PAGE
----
"Let food be thy medicine and medicine be thy food" - Hippocrates

Saturday, October 29, 2011

Happy National Oatmeal Day!

Happy National Oatmeal Day! So I am probably the most excited person about this. Oatmeal is a staple in my house and I eat it almost every day. Oatmeal is a great source of complex carbohydrates and fiber. Specifically beta glucan,  a type of fiber that has been shown to lower cholesterol levels.  Consuming just 3 grams of soluble oat fiber per day (an amount found in one bowl of oatmeal) typically lowers total cholesterol by 8-23%. 
I love oatmeal because it is quick and easy to make. And it fills me up which is a big plus. Oatmeal is so versatile with an endless assortment of flavorings and add ins. Here are a couple of my favorites.

Vanilla Blueberry Oatmeal
1/2 cup of oatmeal (I like to mix 1/4 cup of quick oats and 1/4 cup of old fashioned oats)
1 cup of water
1/2 scoop of vanilla whey protein
Slivered almonds

Cook oatmeal in microwave for 2-3 minutes. Add protein, vanilla, cinnamon, flaxseed and almonds. Enjoy!

Today I had pumpkin oatmeal. In case some of you missed it, Wednesday was National Pumpkin Day. I added canned pumpkin (not the pie mix) to my oatmeal. Canned pumpkin is a great source of beta carotene which is essential to your vision and eye health. It also helps fight infection and strengthen skin, bone and mucous membranes.
Pumpkin Oatmeal
1/2 cup oatmeal (1/4 cup old fashioned, 1/4 cup quick oats)
About 1/2 cup of canned pumpkin (not pie mix)
1 tbsp. Golden raisins
1 tbsp. Dried cranberries
1 tbsp. Walnuts
Pumpkin spice
Cook oatmeal for 2-3 minutes in the microwave. Add pumpkin, raisins, cranberries, walnuts, flaxseed, pumpkin spice, cinnamon, and vanilla. Enjoy.

One more recipe. Baked oatmeal which is common in Pennsylvania Amish country. I made this for a breakfast at work and it was yummy served with vanilla yogurt. You can mix this in the evening and refrigerate it overnight. Just pop it in the oven first thing when you get up.
Baked Oatmeal
    1 tablespoon canola oil 1/2 cup unsweetened applesauce 1/3 cup brown sugar Egg substitute equivalent to 2 eggs, or 4 egg whites 3 cups uncooked rolled oats 2 teaspoons baking powder 1 teaspoon cinnamon 1 cup skim milk


In a good-sized bowl, stir together oil, applesauce, sugar and eggs. Add dry ingredients and milk. Mix well. Spray a 9-by-13 baking pan generously with cooking spray. Spoon oatmeal mixture into pan. Bake uncovered at 350 F for 30 minutes.

What is your favorite way to eat oatmeal?

Sunday, October 16, 2011

The Athlete's Plate

The USDA recently released the MyPlate icon replacing the Food Guide Pyramid. MyPlate illustrates the five food groups using a familiar mealtime visual, a place setting. MyPlate is beneficial for all people, especially athletes. As you might have noticed, half of the plate consists of fruits and vegetables. These foods might not be your first thought in terms of foods to fuel your body and your workouts, but they should be. Athletes are concerned with fueling before, during and after workouts or races. However, they don’t think about their daily nutritional needs. It would be like putting gas in your car, but not thinking about other maintenance needs such as changing your oil or rotating your tires. In order to have a long active life and improve your performance and enhance recovery, eat fruits and vegetables.These energy dense foods have many benefits, especially for athletes.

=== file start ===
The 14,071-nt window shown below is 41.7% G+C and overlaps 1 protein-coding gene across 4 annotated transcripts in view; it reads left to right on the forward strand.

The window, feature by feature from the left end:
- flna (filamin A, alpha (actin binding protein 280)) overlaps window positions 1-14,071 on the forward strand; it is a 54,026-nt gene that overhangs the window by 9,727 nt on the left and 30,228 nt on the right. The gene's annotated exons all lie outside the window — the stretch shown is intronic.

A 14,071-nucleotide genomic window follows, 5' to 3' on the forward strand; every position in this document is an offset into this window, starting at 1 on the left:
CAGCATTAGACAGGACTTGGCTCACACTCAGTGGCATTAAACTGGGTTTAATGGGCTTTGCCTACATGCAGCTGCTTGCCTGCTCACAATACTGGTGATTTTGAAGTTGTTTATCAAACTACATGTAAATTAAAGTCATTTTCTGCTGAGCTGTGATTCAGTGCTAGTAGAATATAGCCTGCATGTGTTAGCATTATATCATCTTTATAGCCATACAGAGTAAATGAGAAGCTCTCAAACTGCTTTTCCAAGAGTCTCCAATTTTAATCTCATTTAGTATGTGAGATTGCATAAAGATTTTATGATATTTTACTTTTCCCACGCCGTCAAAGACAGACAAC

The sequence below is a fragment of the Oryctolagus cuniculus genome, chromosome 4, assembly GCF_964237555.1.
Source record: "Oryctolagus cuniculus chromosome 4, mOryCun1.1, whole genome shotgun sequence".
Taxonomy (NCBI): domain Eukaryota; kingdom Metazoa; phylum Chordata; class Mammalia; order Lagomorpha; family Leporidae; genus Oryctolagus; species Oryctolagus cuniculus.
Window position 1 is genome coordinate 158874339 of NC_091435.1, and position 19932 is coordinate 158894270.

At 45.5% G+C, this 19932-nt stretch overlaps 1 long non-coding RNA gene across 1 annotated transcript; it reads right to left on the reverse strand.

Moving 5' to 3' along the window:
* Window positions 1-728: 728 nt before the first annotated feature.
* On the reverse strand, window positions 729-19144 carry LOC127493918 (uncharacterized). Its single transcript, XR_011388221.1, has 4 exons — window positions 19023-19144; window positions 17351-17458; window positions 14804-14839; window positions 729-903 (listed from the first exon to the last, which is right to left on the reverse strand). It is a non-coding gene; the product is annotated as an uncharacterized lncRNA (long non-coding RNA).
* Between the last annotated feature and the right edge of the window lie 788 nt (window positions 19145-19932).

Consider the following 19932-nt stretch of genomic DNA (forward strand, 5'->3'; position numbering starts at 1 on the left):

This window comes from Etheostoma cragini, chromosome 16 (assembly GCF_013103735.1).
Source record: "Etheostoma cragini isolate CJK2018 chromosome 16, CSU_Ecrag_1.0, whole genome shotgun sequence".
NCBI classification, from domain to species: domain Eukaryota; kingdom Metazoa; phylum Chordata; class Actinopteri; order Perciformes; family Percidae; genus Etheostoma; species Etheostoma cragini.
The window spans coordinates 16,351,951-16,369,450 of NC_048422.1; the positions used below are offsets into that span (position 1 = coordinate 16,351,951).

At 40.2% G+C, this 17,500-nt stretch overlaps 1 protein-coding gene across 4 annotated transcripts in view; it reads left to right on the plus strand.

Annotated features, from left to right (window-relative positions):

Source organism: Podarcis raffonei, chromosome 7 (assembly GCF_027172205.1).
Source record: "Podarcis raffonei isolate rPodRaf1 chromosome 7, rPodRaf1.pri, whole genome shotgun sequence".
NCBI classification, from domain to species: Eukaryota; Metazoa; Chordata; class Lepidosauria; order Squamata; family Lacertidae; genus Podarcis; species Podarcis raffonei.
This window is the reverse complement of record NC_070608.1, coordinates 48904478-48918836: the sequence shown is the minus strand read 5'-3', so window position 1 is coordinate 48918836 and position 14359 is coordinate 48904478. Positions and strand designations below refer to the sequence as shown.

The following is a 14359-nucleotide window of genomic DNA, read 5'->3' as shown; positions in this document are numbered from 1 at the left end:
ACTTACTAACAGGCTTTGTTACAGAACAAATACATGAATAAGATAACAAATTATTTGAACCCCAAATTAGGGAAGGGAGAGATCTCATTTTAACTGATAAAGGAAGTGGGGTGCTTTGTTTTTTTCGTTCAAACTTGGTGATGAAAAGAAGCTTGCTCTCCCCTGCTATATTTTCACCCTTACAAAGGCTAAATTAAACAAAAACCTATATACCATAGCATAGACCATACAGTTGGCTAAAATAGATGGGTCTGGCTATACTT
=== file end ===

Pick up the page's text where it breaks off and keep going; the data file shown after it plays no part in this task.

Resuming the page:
First, fruits and vegetables are high satiety foods meaning that they will fill you up. These foods are great in terms of managing your appetite. Think about it this way, you can eat the same amount of food, but eat fewer calories. To enhance the appetite satisfying effect, eat fruits and vegetables as appetizers or at the beginning of meals. Then you will eat less of the higher calorie foods on your plate, provided that you are paying attention to your body and stop eating when you are comfortably full. For instance, have a broth based vegetable soup or a salad before your chicken or pasta. This is especially helpful for endurance athletes who struggle with achieving and maintaining their ideal race weight. 

Also, fruits and vegetables are high in antioxidants and phytonutrients which help minimize post exercise inflammation caused by free radicals.  Basically they help repair your muscles so that you recover faster, perform better in workouts and races, and avoid injury. Specifically vitamins C and E appear to be the most effective antioxidant defenders against free radical damage to muscle tissues. Citrus fruits, melon, and berries are good sources of vitamin C. Vegetable oils, nuts, dark green vegetables and whole grains are rich in vitamin E. In order to get the most benefit, eat a wide variety of fruits and vegetables.

So what are some ways to incorporate more fruits and vegetables in your diet?

Breakfast- As sports dietitian Nancy Clark says do your fruit duty at breakfast. Start off the day with 2 servings of fruit. Add fresh or dried fruit to your cereal or oatmeal. In a hurry? Grab easily portable fruits such as apples or bananas.

Snacks- Have these between meals to help you get in your servings of fruits and vegetables. Dip baby carrots or other vegetables in hummus. Spread peanut butter on apple slices. Spoon Greek yogurt over fresh berries.

Lunch- Add lettuce and tomato to your sandwich. If you are eating out, substitute a salad for fries.

Dinner- Order your pizza with veggies. Add a salad and eat it before your pizza. Or fire up the grill. Serve chicken and veggie kabobs with corn on the cob. 

Recovery starts today with good nutrition! For more information about MyPlate, visit www.choosemyplate.gov.